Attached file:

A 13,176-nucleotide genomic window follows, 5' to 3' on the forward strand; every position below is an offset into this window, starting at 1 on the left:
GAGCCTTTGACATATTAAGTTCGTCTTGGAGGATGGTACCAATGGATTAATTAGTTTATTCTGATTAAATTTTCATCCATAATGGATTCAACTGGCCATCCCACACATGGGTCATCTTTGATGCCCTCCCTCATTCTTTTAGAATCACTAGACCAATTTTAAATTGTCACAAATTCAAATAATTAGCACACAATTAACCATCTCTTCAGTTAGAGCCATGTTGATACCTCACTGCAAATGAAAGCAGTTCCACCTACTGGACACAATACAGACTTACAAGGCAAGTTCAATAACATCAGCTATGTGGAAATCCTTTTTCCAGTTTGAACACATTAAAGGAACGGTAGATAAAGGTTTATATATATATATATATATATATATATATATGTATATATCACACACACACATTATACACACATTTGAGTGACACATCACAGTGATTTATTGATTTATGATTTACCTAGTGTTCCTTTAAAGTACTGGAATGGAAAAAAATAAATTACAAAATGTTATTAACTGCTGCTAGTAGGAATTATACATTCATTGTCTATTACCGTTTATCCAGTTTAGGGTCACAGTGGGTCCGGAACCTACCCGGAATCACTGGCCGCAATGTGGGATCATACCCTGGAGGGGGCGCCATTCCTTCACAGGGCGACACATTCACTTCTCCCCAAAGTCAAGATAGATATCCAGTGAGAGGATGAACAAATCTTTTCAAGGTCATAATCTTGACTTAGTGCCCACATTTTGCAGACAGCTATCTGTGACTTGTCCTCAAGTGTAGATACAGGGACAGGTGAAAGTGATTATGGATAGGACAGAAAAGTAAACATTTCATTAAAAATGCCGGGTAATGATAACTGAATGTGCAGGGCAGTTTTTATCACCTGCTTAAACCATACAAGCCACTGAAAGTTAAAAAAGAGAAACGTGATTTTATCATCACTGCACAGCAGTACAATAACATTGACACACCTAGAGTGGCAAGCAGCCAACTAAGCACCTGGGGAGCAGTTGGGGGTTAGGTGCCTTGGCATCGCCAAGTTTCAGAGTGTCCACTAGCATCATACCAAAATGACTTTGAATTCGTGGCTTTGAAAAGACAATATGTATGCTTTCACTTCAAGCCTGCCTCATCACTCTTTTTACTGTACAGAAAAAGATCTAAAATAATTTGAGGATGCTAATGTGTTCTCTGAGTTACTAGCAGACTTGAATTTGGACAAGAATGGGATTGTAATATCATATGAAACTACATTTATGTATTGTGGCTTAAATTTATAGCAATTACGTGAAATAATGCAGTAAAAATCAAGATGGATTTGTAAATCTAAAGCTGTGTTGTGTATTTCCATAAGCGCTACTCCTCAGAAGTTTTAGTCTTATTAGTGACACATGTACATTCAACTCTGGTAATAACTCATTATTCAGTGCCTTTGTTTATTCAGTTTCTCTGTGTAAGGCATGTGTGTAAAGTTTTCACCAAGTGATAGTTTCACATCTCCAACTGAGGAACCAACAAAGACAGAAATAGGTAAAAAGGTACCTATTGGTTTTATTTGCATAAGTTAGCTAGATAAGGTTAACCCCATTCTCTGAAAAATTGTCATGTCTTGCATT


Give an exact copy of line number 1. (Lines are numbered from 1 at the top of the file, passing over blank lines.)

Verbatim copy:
A 13,176-nucleotide genomic window follows, 5' to 3' on the forward strand; every position below is an offset into this window, starting at 1 on the left: